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A half-century after Roe, faith groups need to reexamine theology behind abortion politics

The last time we had religious innovation on the question of abortion came in the 1970s.

Anti-abortion activists gather Jan. 20, 2023, on Capitol Hill in Washington during the first March for Life since the Supreme Court overturned Roe v. Wade, the decision that created a legal right to an abortion in the United States. (AP Photo/J. Scott Applewhite)

(RNS) — As they have for almost all of the previous 49 years, pro-life advocates descended on the National Mall in Washington to commemorate the anniversary of the Supreme Court’s 1973 Roe v. Wade decision on Friday (Jan. 20). What made this year’s March for Life different is that it is the first since former President Donald Trump’s appointees to the court ended constitutional protection of legal abortion and sent the issue back to the 50 states.

While the marchers celebrated a legal victory many thought impossible, the ground under the abortion debate is already shifting. That shift provides an urgent invitation for faith groups on both sides of the issue to reconsider religious arguments and political rationales that have become a drag on their integrity, stale and outdated.

Though states have a newfound freedom to liberalize, restrict and even criminalize abortion, the political realities remain fairly simple: Dramatic restrictions of abortion rights are broadly unpopular in most places, hurting Republicans, while Democrats, forced by pro-choice interest groups to defend abortion rights unconditionally, perennially alienate a larger majority of Americans who approve of some restrictions on the procedure.

In 2022, Democrats were spared the wipeout many pundits expected (including me), in part because, in the wake of Roe’s demise, the specter of banning abortion even in the case of rape, incest and the life of the mother pushed voters toward pro-choice Democrats. Republicans will be haunted with this specter until they can once again frame the issue as one of Democratic extremism, as they have for at least a generation.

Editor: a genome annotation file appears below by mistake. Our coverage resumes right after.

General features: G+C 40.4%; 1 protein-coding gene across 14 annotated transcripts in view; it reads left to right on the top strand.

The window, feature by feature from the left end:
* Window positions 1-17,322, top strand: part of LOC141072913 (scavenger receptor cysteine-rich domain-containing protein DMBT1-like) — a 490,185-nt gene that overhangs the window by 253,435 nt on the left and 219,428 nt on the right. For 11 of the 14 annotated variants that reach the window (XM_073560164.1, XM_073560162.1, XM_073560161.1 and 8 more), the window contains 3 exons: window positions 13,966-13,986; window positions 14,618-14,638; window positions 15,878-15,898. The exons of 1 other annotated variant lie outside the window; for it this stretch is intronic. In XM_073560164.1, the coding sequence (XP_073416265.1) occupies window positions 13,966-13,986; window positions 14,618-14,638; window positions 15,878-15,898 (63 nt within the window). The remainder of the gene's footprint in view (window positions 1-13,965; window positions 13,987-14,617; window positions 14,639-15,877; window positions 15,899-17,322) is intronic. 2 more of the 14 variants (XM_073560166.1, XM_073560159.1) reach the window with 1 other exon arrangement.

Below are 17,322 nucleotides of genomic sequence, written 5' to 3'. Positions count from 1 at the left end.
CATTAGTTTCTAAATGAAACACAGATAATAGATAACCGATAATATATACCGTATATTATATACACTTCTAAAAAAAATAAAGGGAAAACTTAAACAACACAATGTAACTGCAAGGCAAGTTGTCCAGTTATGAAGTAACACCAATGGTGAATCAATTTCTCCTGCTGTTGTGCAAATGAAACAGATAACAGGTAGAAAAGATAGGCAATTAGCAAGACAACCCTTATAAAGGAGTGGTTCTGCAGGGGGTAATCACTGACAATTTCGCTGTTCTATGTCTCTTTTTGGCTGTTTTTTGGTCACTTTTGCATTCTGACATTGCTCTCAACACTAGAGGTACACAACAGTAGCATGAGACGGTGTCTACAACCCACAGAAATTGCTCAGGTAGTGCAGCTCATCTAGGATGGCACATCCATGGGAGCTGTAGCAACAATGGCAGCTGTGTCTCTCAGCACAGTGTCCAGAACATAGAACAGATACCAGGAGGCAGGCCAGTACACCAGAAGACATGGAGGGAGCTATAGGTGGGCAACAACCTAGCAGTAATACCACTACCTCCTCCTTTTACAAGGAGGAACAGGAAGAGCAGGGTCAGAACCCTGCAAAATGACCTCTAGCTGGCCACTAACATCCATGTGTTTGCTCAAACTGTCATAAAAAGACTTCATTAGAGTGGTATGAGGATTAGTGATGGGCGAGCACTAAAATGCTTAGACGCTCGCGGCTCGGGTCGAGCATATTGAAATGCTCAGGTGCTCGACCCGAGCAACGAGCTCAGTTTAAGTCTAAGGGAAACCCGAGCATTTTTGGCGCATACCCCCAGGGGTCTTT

But while the pro-life movement is a religious (and overwhelmingly Christian) one, for the past 50 years it has been mostly relegated to a Republican get-out-the-vote operation. And that was in its best years. More recently, despite conservative Christians’ crowing that their affiliation with Trump delivered Roe its final blow, in effect it turned their evangelical movement and the Republican Party itself into a chaotic, amoral personality cult.

As a longtime observer of American religious life, and a sometime player in the country’s political life, I remain hopeful that our faith traditions may yet have something to say about this thorniest of moral issues.

The last time we had religious innovation on the question of abortion came in the 1970s and 1980s, when abortion became a preeminent matter of conservative Christian concern. Our discourse on the issue urgently needs fresh theological-ethical thinking, not least from pro-life scholars and advocates. Is there a moral argument for abortion bans to include exceptions for rape, incest and the life of the mother? Or must they advocate for total criminalization without exception?

If artificial contraceptives, such as IUDs and the so-called morning-after pill, become so ubiquitous that fertility becomes a matter of “opting-in” rather than “opting-out,” should they be encouraged as morally preferable alternatives to untold thousands of abortions? In the endgame of Roe, we’ve seen pro-life advocates press for “heartbeat” bans, effectively a ban on all abortions. Is there another standard, such as detectable brain activity or the ability to feel pain?